By Mathew B. Tully
Q: How should I respond if a superior officer asks me a question and the truth would probably get me in trouble?
A: If a service member is suspected of committing an offense and is questioned by a superior or law enforcement officer about his or her involvement in it, the suspect should have been informed of his or her options as described in the military justice system’s “Miranda/Tempia warning,” including the right to remain silent and the right to counsel.
Under Rule 305 of the Military Rules of Evidence, until suspects are advised of their rights, military personnel cannot begin interrogating a suspect who is in custody. An interrogation cannot also commence if the interrogator is subjected to the Uniform Code of Military Justice and is “acting in a law enforcement capacity.” This rule defines an “interrogation” as “any formal or informal questioning in which an incriminating response is sought or is a reasonable consequence of such questioning.”
Under Article 31 of the Uniform Code of Military Justice, a service member cannot be forced “to incriminate himself or answer any question the answer to which may tend to incriminate him.” If service members believe the answer to a question would be self-incriminating then they should invoke their right to remain silent or to counsel. Once they do this, questioning must immediately stop. This invocation, however, must be clear, according to the Navy-Marine Corps Court of Criminal Appeals. In U.S. v. Shiloh (1999), for example, the NMCCA said that “no particular words or actions are required to exercise one’s right to remain silent, but its invocation must be unequivocal before questioning must stop.”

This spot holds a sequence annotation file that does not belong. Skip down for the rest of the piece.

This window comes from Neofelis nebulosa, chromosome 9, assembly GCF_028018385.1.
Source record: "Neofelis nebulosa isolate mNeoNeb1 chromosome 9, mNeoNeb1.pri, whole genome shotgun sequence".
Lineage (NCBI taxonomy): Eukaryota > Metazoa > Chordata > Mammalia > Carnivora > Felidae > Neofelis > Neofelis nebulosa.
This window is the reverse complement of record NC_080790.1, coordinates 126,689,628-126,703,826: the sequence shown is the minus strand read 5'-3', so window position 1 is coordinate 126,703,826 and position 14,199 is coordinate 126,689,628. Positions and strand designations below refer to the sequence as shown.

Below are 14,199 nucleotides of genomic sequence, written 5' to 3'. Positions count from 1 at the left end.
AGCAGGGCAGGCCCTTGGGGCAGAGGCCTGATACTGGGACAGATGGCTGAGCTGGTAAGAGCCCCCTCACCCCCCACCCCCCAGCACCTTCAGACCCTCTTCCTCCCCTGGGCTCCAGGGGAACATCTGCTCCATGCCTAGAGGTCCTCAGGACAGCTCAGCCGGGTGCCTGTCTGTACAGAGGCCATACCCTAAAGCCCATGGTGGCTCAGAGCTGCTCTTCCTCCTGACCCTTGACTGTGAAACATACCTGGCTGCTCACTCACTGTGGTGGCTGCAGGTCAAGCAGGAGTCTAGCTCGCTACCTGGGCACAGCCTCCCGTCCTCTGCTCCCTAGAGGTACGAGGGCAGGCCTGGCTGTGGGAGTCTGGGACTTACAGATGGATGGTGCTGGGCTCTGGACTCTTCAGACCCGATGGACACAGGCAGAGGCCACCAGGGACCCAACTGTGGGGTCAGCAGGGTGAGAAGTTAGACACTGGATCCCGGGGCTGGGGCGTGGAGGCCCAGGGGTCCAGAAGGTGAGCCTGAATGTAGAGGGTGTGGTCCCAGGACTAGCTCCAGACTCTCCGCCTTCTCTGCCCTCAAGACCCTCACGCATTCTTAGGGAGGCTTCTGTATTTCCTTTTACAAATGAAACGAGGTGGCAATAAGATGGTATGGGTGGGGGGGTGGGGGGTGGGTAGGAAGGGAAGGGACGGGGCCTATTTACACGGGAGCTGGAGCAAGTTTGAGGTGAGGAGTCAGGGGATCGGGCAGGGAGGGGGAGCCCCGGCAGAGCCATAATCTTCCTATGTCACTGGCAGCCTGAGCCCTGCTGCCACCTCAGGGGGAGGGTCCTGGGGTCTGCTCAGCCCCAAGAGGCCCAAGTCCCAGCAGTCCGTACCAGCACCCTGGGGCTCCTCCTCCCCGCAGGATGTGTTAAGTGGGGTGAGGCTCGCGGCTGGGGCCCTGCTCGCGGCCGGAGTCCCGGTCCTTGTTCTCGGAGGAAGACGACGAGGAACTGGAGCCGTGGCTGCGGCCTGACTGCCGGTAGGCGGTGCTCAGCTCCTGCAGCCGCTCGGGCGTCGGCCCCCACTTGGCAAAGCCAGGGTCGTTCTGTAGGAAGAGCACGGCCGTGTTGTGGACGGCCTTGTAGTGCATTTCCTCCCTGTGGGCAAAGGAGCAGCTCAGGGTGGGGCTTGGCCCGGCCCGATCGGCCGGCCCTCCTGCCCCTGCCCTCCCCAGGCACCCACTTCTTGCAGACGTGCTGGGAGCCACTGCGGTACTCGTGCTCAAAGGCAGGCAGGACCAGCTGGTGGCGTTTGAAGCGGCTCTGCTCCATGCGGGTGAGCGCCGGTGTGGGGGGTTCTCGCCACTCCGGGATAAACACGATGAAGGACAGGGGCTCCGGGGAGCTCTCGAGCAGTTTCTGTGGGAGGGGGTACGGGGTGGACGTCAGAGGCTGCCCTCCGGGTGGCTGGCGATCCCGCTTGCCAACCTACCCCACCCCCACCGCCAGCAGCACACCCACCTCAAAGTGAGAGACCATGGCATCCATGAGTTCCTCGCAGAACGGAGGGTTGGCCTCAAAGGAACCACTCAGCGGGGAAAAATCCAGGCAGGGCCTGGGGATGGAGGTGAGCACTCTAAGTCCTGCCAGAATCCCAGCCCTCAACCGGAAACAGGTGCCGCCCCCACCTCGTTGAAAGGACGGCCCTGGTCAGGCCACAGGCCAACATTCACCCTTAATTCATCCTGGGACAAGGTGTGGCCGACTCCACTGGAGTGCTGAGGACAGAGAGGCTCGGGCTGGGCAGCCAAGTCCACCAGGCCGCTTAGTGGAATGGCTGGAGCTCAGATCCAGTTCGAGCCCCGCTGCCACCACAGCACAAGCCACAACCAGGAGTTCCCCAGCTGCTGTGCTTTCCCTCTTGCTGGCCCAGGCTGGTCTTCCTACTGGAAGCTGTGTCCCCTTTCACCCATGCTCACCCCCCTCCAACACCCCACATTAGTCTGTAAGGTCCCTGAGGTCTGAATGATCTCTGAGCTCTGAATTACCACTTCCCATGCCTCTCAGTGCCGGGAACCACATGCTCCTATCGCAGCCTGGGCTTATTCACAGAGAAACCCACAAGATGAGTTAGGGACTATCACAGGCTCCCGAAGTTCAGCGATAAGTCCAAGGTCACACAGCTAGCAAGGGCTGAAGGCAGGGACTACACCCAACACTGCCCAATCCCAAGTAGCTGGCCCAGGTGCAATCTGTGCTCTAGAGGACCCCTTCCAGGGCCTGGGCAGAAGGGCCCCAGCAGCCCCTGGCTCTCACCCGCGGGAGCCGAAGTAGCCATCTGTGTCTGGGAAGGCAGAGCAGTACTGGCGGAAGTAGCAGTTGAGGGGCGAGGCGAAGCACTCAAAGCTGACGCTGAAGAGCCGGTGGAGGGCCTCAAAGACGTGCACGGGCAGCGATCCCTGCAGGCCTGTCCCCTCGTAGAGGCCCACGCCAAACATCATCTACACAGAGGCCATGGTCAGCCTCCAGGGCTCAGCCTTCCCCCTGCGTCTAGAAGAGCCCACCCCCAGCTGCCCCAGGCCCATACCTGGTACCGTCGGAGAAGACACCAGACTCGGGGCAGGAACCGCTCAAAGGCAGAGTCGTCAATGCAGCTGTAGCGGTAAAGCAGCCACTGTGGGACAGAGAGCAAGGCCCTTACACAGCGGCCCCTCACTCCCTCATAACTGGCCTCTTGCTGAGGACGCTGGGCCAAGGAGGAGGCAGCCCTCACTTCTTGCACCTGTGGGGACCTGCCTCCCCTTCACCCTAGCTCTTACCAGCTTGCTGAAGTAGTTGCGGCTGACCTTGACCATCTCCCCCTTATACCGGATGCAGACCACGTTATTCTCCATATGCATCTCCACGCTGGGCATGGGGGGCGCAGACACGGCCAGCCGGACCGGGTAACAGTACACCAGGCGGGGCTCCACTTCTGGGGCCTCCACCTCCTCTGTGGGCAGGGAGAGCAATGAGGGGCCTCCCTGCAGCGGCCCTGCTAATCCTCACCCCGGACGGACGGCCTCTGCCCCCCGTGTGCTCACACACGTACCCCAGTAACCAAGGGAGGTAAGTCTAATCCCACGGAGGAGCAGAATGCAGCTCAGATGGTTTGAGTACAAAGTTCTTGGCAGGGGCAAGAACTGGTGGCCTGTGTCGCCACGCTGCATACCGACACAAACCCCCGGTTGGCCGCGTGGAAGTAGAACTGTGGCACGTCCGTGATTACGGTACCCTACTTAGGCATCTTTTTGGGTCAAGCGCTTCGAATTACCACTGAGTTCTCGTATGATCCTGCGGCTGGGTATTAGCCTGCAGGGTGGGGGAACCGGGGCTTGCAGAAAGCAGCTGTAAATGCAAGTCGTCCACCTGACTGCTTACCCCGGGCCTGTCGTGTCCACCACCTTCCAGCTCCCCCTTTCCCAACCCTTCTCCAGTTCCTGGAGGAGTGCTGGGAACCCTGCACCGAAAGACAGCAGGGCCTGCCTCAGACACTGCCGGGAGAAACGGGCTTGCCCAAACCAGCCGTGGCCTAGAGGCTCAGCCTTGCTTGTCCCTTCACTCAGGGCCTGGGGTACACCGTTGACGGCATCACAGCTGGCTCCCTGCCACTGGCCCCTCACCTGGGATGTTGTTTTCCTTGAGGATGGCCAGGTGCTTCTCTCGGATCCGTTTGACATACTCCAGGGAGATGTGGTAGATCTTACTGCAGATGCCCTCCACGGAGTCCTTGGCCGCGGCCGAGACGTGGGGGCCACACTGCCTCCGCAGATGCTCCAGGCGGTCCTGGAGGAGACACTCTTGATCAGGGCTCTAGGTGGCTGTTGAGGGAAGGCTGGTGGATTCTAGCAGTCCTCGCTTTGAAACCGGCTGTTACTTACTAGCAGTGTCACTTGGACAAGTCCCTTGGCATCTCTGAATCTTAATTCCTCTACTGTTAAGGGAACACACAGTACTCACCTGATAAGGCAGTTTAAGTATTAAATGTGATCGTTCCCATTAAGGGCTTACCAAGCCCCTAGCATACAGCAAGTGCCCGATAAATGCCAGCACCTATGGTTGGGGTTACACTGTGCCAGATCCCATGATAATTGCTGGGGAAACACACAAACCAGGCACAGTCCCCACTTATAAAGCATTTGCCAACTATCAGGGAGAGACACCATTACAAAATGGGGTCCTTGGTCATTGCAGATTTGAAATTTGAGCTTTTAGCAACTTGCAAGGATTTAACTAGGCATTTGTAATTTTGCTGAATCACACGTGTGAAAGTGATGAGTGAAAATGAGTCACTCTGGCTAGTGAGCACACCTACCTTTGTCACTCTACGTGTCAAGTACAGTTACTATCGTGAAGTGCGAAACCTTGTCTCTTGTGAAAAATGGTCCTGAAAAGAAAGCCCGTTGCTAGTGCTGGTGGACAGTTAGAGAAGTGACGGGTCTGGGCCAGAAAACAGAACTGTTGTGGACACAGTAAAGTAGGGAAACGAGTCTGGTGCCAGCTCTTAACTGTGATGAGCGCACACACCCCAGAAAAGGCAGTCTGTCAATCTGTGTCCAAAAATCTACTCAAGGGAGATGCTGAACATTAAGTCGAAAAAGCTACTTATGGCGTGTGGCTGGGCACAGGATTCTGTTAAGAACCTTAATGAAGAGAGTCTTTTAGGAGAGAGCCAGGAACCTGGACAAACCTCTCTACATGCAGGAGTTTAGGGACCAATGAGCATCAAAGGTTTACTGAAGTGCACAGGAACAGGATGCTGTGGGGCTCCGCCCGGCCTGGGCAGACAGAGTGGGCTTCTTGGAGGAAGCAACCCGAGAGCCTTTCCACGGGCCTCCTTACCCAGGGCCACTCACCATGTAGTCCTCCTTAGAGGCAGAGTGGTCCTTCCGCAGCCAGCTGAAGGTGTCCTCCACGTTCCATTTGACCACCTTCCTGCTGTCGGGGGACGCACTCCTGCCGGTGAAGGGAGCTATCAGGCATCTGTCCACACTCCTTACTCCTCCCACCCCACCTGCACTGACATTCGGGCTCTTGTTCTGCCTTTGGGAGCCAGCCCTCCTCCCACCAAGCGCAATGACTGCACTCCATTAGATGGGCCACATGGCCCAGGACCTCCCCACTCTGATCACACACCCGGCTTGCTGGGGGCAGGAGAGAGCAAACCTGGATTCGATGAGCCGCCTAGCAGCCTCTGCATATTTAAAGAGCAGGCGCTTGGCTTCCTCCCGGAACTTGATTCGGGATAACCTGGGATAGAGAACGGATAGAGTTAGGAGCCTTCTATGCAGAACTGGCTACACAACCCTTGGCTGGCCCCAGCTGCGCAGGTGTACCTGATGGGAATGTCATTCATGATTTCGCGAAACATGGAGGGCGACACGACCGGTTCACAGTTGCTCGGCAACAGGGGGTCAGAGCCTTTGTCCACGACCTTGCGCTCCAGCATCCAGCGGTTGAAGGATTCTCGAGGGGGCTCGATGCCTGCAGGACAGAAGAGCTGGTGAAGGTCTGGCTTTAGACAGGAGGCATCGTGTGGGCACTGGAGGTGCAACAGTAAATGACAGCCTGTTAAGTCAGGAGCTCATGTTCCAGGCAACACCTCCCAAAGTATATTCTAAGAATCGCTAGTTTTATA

In Shiloh, the court found that a Navy dental technician’s statement to a Navy Criminal Investigative Service agent that “I don’t have anything to say” was equivocal, especially when considering he remained seated in a room when his interrogators gave him the opportunity to leave. However, the dental technician’s assertion that “I want to leave,” and his subsequent departure from the room, were unequivocal.
Sometimes interrogators fail to read the Miranda/Tempia warning or ignore such unequivocal assertions and continue questioning the service member. If this happens, any statements the service member makes should not be admitted as evidence in court-martial proceedings. It is up to the accused’s attorney to fight prosecutors’ attempts to utilize improperly obtained incriminating statements.
For example, U.S. v. Mitchell (1999) involved a Navy ordinanceman who was found guilty at general court-martial of, among other things, premeditated murder. However, the U.S. Court of Appeals for the Armed Forces set aside the finding of guilt and ordered a rehearing because of the erroneous admission of pretrial statements. In particular, CAAF took issue with a statement the ordinanceman charged with premeditated murder made in response to a question asked by his chief petty officer out of “personal curiosity.” The petty officer asked “Was it worth it?” and the ordinanceman responded, “…it was an eye for an eye.” He made this statement after he had been read his Article 31 rights and made a request in writing for counsel. Considering that the petty officer was a command representative who was questioning someone in jail and whom he knew was suspected of an offense and with whom he had no personal relationship, CAAF found the government violated the ordinanceman’s rights.
Service members questioned about an offense should request to consult with a military law attorney. A lawyer could advise them of their rights and ensure they do not volunteer any self-incriminating statements. If the service member has already made statements, a lawyer could explore whether interrogators violated his or her Article 31 rights.
Mathew B. Tully is an Iraq War veteran and founding partner of the law firm Tully Rinckey PLLC. E-mail questions to askthelawyerfedattorney.com. The information in this column is not intended as legal advice.